INTO THE HILLSDay 14 49.5km. A cold north wind woke us this AM but the day was bright and sunny. Today was a day of smelling the flowers so abundant along the road side and enjoying the little miniature horse ranches. We are following Rt. #391 up into the hills and getting a bit of a beam reach with wind on our port side so taking our time knowing we don't have to go far to our way point. Miniture Horses & Wind Fences with Louvers near the Thermal Resort Village of Mashu.
Arrived in Mashu, a cute little hill town with an onsen, for feet soaking only, outside under a ramada right in front of the train station.The sento in this town is very old fashion where you walk in off the street directly into the changing room. Separating the men from women's side is a tiny room, with a women inside watching TV, collecting our $2 each while she observes both sides.
I do not see any stools or basins so make a motion like sitting down. The women in the little room directs me to a toilet. A second gesture, I end up with TP. Never mind! It is a tiny room with one dipping pool but it is real hot spring mineral water.
Oh! There they are...those little basins! We got our bath but both wondering what happened to our fancy onsen's with massage chairs, restaurant, and vending machines. And our favorite drink....Pocari Sweat!!
Day 15 30.9km Oh No....it's raining!! Great day for FROGS! Wonder if Steve brought the fog horn and snorkel??? He has brought just about everything else. He is still talking about sending stuff by post even though I am now carrying the seal and bear meat!!
My glasses are fogged up so I follow Steve's red LED tail light and watch his feet disappear, one then the other, in puddle after puddle. Who cares at least we can get our sauna while biking under these darn poncho's. Where did that big log truck come from and that Hummer going by? Hey, get off our way point.....this is our miserable day!!!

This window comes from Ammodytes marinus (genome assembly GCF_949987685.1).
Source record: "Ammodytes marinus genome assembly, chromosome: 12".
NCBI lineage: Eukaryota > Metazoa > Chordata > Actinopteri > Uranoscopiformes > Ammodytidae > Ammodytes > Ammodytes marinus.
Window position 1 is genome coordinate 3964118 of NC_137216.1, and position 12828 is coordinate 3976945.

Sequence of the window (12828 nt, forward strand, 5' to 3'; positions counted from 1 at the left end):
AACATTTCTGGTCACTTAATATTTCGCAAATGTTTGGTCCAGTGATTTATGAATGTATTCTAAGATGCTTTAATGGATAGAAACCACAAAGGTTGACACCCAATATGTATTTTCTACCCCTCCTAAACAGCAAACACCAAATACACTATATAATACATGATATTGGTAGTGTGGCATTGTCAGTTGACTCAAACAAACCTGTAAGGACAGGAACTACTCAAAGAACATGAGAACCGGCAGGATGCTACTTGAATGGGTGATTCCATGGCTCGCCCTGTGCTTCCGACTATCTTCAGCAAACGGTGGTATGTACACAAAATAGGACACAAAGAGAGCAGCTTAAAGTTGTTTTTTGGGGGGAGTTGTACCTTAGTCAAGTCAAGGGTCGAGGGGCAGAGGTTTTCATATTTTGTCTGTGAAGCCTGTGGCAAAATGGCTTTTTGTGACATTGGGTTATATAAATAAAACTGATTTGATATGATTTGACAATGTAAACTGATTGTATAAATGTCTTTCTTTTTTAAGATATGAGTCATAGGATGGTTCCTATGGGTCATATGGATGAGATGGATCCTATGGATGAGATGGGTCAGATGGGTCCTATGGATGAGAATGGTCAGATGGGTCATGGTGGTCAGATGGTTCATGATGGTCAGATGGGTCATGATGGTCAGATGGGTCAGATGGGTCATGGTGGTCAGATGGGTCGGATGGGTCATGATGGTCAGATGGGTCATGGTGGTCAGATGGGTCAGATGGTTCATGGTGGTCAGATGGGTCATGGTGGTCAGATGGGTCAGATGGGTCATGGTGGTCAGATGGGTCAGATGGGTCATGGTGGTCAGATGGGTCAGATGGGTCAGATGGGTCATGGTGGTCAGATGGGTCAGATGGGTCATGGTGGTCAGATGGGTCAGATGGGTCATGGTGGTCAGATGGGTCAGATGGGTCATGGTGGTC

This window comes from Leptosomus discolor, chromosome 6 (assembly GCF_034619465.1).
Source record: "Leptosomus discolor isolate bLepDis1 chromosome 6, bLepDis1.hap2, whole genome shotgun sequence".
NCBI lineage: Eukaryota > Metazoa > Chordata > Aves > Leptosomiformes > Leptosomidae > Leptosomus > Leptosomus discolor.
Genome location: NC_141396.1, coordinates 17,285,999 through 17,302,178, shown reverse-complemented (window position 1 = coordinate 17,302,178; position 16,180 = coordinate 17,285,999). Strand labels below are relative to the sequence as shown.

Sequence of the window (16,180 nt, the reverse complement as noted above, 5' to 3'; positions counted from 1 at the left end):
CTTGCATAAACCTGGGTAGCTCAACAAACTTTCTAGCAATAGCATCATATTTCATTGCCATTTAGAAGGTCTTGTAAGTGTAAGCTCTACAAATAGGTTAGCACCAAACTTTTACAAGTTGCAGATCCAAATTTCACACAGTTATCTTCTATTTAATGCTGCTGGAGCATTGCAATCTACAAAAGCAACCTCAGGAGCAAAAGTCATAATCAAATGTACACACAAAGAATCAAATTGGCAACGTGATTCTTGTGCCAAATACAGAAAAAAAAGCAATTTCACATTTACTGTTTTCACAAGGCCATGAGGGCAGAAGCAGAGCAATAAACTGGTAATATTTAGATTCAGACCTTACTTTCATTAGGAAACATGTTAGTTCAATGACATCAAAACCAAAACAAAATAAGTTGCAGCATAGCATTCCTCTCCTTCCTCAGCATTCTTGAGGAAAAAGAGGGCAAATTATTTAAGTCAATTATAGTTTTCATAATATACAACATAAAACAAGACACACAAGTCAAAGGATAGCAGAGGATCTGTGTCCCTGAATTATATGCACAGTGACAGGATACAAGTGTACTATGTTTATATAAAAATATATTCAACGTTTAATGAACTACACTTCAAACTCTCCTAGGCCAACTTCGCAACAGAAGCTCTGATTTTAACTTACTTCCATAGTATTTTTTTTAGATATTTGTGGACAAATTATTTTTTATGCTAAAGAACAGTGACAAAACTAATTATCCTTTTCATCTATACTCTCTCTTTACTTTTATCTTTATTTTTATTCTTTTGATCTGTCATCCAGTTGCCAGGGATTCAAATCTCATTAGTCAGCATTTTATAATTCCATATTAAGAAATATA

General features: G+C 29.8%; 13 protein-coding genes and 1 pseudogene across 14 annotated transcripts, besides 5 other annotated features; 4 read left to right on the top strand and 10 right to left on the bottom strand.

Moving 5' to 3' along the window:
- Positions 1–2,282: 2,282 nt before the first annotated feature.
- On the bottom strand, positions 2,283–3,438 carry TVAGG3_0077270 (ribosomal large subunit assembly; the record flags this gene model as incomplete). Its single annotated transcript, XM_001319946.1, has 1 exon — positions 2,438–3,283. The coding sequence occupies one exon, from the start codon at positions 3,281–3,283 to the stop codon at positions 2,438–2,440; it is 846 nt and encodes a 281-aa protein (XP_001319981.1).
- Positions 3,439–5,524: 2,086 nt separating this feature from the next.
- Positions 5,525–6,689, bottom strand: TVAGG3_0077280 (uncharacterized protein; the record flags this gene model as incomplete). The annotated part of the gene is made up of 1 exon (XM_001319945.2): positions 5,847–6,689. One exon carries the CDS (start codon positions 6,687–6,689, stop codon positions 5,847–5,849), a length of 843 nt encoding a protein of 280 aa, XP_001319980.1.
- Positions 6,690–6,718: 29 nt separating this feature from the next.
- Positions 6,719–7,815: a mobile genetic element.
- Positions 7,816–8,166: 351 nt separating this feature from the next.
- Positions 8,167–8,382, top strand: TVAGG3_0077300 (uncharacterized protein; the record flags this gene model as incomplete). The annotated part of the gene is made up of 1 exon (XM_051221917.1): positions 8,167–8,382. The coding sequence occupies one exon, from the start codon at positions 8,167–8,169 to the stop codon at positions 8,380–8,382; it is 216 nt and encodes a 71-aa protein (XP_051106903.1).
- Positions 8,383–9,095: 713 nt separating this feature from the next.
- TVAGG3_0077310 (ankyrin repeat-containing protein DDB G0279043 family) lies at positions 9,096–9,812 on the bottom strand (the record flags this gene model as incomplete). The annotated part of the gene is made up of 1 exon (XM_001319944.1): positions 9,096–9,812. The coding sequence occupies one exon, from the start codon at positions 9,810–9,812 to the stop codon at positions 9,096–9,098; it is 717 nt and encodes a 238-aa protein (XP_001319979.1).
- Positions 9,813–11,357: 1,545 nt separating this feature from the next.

We are in a thermal area with steam rising up out of the grates by the curbs!
This is an area like Yellowstone called Akan National Park. It is a tourist spot with hot springs and steam rolling out of the mountain sides. We end up finding an indoor onsen at the end of the day that has dozens of different temperature pools.
I stay in the one about 90 degrees with very powerful jets. There are waterfalls, a long shallow pool with black rocks in the bottom and warm water next to a long shallow pool with white rocks and cool water. The sauna's here are not the poncho type but those old fashion wood boxes with hole on top for your head.
There are even massage chairs. A sure sign of a place to plug in the computer.It even has a work out room with one of those old jiggle machines that vibrates the fat off hips.
That reminds me...time for dinner!
Day 16 25km Break out the scuba gear......it is really raining now!!! We are back into the hills beside Lake Kussharo. It is a wet, foggy, green, creepy crawly area with lots of thermal activity where the lake is 80 degrees. Brings out those big wheel munching bugs!
We can see a few volcanoes and a huge foggy mountain across the lake that we will have to tackle tomorrow. Better eat that seal and bear meat to lighten our load!We skirt the lake passing black sand beaches. Our Mapple showed onsens but here they are buried and we must dig a hole in the sand. What happened.....from our posh onsens to sentos to this?
We eat lunch at an Ainu native village. They serve thermal cooked potatoes deep fried in batter. Then we are pointed to a free onsen down by the lake.
It is quartered off with rocks from the lake and has a magnificent view
I take a dip up to my knees with a group of Japanese women.
We giggle and chat while Steve remarks that he will never question my grammar again as I must have a multitude of foreign languages to wade through in my head ....but at least we communicated.
Short day as we set up camp by the lake. The lake has white caps and it is windy and cold.
We decided not to jump in the hot spring flowing into the lake and scare the locals. Instead we preferred a nearby sento with separate baths.
Bath over, we bunk down in our cozy tent. We are awakened by a familiar language.... American? Aussie? Kiwi? English for sure. We were a bit lonely on this cold dreary day but now feel quite at home. Who are these 'gaijin' (foreign outsiders) invading our space?